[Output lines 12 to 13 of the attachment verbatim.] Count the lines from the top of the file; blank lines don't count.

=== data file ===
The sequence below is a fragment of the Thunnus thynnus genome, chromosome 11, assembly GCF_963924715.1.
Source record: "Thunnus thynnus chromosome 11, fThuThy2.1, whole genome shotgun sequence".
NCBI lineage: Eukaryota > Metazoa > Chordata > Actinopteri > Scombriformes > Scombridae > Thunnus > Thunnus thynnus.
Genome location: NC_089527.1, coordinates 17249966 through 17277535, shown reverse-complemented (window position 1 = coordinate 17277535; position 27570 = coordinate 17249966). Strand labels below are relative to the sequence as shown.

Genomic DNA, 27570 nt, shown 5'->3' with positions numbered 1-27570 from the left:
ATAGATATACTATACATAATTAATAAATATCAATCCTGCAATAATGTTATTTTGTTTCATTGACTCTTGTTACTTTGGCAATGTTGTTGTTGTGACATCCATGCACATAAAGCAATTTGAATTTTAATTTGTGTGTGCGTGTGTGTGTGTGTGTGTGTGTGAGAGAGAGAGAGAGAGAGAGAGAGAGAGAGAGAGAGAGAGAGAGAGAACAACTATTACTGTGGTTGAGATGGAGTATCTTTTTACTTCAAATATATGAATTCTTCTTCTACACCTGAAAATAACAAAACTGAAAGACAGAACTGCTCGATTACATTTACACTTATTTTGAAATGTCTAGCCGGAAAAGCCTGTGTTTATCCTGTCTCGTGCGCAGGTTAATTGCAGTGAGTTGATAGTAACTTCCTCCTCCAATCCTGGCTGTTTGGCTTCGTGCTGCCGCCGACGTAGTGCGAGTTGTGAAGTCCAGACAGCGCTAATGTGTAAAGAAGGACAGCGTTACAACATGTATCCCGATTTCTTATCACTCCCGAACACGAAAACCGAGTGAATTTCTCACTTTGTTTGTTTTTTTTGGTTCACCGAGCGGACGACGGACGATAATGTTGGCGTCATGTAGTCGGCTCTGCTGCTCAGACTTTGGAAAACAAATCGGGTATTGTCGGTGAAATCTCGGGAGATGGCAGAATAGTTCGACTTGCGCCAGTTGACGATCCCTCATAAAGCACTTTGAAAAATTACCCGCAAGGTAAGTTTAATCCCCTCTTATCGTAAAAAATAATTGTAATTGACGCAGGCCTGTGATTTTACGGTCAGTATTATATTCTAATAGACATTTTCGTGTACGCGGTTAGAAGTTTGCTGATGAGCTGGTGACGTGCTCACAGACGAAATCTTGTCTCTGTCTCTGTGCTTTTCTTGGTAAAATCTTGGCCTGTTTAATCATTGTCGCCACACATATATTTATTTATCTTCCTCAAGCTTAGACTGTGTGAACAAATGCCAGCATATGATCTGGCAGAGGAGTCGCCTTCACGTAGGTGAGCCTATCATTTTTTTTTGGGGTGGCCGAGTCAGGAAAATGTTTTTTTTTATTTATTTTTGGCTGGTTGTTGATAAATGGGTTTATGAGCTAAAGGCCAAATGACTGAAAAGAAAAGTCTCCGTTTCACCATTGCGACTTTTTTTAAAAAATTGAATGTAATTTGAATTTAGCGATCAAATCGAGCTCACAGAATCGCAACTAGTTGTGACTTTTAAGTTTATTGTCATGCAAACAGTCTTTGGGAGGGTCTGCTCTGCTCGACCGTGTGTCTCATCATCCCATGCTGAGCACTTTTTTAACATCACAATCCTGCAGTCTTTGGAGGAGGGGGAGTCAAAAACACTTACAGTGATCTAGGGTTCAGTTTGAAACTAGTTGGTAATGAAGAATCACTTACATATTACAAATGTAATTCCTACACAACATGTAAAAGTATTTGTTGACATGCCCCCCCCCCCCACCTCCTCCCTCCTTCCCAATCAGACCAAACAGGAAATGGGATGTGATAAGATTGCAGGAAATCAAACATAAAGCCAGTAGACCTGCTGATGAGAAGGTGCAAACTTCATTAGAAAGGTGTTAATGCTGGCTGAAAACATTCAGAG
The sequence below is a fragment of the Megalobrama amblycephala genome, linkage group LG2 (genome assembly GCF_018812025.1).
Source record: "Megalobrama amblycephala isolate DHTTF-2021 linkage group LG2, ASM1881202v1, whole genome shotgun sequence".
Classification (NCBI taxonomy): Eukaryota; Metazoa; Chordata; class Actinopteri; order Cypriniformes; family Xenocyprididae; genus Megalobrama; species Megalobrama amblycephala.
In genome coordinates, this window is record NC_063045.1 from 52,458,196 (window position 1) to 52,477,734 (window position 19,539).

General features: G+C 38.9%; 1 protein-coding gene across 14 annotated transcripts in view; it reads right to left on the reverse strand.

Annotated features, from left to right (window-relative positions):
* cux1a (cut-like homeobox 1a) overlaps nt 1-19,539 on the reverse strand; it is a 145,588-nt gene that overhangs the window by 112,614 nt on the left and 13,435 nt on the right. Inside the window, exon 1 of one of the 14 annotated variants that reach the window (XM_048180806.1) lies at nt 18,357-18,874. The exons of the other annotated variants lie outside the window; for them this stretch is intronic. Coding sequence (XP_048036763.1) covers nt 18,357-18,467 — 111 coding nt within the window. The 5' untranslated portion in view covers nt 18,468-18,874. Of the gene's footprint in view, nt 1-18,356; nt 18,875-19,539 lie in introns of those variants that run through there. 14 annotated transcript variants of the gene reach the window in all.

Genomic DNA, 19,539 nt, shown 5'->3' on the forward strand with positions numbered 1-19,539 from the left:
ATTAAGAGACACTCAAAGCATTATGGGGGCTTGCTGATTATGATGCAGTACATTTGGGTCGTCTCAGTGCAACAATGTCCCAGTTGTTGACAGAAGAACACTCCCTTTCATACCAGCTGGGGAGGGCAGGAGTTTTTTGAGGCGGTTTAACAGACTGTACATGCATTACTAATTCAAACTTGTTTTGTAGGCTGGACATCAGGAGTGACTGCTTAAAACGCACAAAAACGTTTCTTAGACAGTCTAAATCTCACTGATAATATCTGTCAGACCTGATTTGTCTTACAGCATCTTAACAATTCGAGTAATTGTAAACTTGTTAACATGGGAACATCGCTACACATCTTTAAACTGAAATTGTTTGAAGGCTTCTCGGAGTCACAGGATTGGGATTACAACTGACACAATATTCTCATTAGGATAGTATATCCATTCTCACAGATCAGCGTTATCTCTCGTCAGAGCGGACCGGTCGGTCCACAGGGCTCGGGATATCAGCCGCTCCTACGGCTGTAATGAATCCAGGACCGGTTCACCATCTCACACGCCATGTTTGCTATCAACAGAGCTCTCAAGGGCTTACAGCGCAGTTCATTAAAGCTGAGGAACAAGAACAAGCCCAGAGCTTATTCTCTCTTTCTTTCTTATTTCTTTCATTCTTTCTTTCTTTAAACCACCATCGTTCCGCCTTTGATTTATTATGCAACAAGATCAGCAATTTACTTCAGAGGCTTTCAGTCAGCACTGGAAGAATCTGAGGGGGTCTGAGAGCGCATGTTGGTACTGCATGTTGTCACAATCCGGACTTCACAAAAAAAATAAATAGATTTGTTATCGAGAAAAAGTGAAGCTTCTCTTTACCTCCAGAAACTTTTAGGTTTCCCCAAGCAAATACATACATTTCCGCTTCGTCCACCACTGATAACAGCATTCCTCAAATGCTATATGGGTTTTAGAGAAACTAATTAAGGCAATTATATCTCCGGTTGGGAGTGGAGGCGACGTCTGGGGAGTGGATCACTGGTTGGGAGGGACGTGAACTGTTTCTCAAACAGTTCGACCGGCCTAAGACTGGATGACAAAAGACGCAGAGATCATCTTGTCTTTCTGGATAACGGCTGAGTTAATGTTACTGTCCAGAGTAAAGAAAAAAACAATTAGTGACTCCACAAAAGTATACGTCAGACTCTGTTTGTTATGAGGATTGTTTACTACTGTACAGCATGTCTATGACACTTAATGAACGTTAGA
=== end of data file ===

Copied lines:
Annotated features, from left to right (window-relative positions):
* cux1a (cut-like homeobox 1a) overlaps nt 1-19,539 on the reverse strand; it is a 145,588-nt gene that overhangs the window by 112,614 nt on the left and 13,435 nt on the right. Inside the window, exon 1 of one of the 14 annotated variants that reach the window (XM_048180806.1) lies at nt 18,357-18,874. The exons of the other annotated variants lie outside the window; for them this stretch is intronic. Coding sequence (XP_048036763.1) covers nt 18,357-18,467 — 111 coding nt within the window. The 5' untranslated portion in view covers nt 18,468-18,874. Of the gene's footprint in view, nt 1-18,356; nt 18,875-19,539 lie in introns of those variants that run through there. 14 annotated transcript variants of the gene reach the window in all.